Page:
Outlying Islands

Despite the chaste ornithological basis of Outlying Islands this is definitely not a play to see with your parents. Things get raunchy in this coming of age tale, set on a derelict Hebridean island in 1939.

The premise is this: two young Cambridge ornithologists, Robert and John, are supposedly conducting a wildlife survey on behalf of the government, though they’re really there to assess the islands’ suitability for Anthrax testing. They are staying with volatile Scot, Kirk, and his daughter Ellen who suffers from severe eczema on her hands. A change of events frees Ellen from the overprotective Kirk, and she incites an explosive ménage à trois.

David Grieg’s script is about the incompatibility between society’s expectations for us to be civil and respectful, and the innate, carnal desires within. The use of sound and lighting in this production fantastically creates a sense of escalating tension. Occasional interruptions of jets zipping by, bursts of thunder and dark shadows creeping across the stage propel us towards the strangely bleak sexual awakening of the young characters while setting the play within the macrocosm of WW2.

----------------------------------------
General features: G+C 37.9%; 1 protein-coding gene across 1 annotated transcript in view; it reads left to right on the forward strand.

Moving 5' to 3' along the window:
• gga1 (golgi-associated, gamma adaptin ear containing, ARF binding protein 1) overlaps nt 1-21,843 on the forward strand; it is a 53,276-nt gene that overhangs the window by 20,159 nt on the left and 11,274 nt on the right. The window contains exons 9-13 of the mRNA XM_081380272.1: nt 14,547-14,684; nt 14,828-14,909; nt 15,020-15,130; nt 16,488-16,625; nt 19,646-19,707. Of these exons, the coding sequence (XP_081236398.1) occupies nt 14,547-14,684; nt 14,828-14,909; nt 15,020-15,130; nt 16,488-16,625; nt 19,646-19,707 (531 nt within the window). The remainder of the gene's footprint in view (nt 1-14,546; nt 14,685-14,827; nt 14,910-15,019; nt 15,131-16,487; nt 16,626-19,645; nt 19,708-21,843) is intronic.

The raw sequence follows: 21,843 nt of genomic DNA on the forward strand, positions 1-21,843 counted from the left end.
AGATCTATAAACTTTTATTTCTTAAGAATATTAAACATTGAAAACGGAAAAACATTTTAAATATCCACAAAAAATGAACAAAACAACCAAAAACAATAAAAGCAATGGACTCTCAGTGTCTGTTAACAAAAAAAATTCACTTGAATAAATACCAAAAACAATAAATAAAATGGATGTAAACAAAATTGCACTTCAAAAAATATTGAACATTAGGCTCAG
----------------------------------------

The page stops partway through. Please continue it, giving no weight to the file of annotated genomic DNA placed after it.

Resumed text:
Understandably, a play set during such a dark historical period benefited from moments of lightness, like John’s proclamation that “nobody defecates in Edinburgh, random or otherwise” which elicited a chuckle or two. A highlight was Crawford Logan as whisky-swigging, red-faced Kirk who completely owned the stage.

In today’s society, where slut-shaming is at its apex and degrading images of the submissive female are widely accepted, Ellen’s unapologetic ownership of her sexuality, brazen desire for Robert and John and bemusement at John’s is refreshing and appreciated.

With Outlying Islands thought provoking ideas, feminist stance and absorbing plot, it has all the ingredients to be a theatrical success but unfortunately fails to emotionally engage its audience.

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The Student Newspaper 2016